This structured approach helps to ensure the effectiveness of the automated security control assessment measures while remaining consistent with NIST’s cybersecurity strategies.

NIST IR goes on to provide a broader description of each stage of the process, including the actual vs. desired state comparison, the defect checks associated with the Sub-Capability Layer of abstraction, the documentation of assessment plans, performing root cause analysis for identified defects, the roles and responsibilities for this process, and the specific ties between the ISCM and automated control assessment process to step 4 of the NIST RMF. A complete description of this process is beyond the scope of this document, but the brief discussion of the associated process clearly aligns with the general goals and objectives of the RMF.

Returning to the discussion of DHS’s CDM program, the intent is to support government organizations with the tools and processes to actively monitor information systems in near real-time to identify and mitigate cybersecurity risks. The program provides Commercial-off-the-shelf (COTS) tools that include network and system sensors, analytics engines and visualization dashboards to support efficient and effective monitoring practices. The process is best illustrated by the diagram presented below.

Figure 18: CDM Monitoring, Alert, Mitigation and Reporting Process[8]

This process falls within the larger RMF process and is consistent with the ongoing strategy that involves the identification and prioritization of defects, as well as the subsequent corrective actions and the verification and reporting of the performed activities. DHS provides additional guidance related to government organizations’ acquisition of the COTS solutions as well as instructions on the implementation of the CDM program.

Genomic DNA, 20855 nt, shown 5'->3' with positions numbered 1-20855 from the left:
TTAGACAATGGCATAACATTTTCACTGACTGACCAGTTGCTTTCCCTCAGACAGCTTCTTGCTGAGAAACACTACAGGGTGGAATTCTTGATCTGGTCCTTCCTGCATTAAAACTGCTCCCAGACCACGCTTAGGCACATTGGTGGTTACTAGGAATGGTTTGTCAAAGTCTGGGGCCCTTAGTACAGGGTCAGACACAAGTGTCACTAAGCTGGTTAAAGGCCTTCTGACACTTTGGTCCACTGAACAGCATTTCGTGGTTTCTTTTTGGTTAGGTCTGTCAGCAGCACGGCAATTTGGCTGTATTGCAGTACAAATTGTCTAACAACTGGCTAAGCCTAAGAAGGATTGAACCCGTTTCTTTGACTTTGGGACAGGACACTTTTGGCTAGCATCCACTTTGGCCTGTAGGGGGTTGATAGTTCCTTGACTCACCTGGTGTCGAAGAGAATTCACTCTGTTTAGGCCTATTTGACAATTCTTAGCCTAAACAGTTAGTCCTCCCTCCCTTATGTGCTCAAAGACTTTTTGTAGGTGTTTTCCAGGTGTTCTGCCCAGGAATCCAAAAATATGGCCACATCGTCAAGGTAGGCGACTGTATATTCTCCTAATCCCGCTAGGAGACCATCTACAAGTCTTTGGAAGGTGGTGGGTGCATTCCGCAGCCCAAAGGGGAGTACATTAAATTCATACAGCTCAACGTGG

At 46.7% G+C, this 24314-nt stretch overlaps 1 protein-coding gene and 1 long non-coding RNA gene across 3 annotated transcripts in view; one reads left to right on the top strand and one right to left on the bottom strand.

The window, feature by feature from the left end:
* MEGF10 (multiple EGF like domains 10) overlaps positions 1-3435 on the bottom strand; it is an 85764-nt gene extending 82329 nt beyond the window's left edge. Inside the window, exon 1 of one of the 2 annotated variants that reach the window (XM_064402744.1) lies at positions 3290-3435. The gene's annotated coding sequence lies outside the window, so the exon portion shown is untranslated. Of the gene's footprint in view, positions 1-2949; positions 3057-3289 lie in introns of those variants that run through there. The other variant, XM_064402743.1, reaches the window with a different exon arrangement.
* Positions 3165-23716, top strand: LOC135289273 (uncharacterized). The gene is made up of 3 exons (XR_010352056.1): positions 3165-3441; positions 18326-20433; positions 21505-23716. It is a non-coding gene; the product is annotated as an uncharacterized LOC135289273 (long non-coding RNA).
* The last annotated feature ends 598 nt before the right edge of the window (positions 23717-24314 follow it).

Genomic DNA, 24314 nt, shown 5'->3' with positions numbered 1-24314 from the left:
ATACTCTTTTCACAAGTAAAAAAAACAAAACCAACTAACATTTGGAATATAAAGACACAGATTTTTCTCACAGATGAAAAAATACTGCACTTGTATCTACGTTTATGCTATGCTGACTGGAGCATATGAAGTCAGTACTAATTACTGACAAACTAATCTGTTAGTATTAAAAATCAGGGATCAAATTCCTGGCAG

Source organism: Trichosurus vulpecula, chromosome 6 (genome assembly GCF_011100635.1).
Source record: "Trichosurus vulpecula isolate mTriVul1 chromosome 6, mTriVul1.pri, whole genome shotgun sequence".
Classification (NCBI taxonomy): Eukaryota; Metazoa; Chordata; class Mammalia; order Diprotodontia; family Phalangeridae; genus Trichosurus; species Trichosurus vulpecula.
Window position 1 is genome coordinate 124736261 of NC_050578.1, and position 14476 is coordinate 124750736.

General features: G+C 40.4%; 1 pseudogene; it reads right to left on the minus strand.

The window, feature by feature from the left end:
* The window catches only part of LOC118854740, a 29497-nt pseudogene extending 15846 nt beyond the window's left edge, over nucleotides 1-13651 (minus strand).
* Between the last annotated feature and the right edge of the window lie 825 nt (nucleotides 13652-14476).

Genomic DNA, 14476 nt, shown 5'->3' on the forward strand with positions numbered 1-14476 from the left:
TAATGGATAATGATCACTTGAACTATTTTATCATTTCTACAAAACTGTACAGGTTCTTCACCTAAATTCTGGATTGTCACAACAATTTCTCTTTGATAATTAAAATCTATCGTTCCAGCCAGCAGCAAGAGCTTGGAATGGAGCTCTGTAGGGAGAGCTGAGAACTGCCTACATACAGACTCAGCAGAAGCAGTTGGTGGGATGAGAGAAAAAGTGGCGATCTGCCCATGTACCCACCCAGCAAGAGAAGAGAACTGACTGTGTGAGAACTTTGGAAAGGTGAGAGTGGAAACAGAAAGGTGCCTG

While the overarching strategy for ISCM programs and the related automated security control assessments is outlined in the NIST IR 8011 Vol. 1 (Draft), additional volumes are in the development stages for the identified security capabilities. The planned collection of volumes includes the following:[9]

  • Volume 1 Overview
  • Volume 2 Hardware Asset Management (HWAM)
  • Volume 3 Software Asset Management (SWAM)
  • Volume 4 Configuration Settings Management
  • Volume 5 Vulnerability Management
  • Volume 6 Boundary Management (Physical, Filters, and Other Boundaries)
  • Volume 7 Trust Management
  • Volume 8 Security-Related Behavior Management
  • Volume 9 Credentials and Authentication Management
  • Volume 10 Privilege and Account Management
  • Volume 11 Event (Incident and Contingency) Preparation Management
  • Volume 12 Anomalous Event Detection Management
  • Volume 13 Anomalous Event Response and Recovery Management

[1] NIST SP 800-53A Rev. 4, “Assessing Security and Privacy Controls in Federal Information Systems and Organizations: Building Effective Assessment Plans”, Dec 2014

[2] NIST IR 8011 Vol. 1 (Draft), “Automation Support for Security Control Assessments: Overview”, Feb 2016. Note: NIST SP 800-53A Rev. 4 identifies the proposed document’s title as “Automation Support for Ongoing Assessment”.

[3] OMB-11-33, “FY 2011 Reporting Instructions for the Federal Information Security Management Act and Agency Privacy Management”, Sep 2011

[4] NIST IR 8011 Vol. 1 (Draft) , “Automation Support for Security Control Assessments: Overview”, Feb 2016

[5] NIST IR 8011 Vol. 1 (Draft) , “Automation Support for Security Control Assessments: Overview”, Feb 2016

[6] NIST IR 8011 Vol. 1 (Draft) , “Automation Support for Security Control Assessments: Overview”, Feb 2016

[7] NIST SP 800-53 Rev. 4 (Draft 5) defines the concept of security capabilities in Section 4, page 21.

[8] “Continuous Diagnostics and Mitigation (CDM)”, DHS: Securing Federal Networks, Web,, Accessed 27 April 2017

[9] NIST IR 8011 Vol. 1 (Draft) , “Automation Support for Security Control Assessments: Overview”, Feb 2016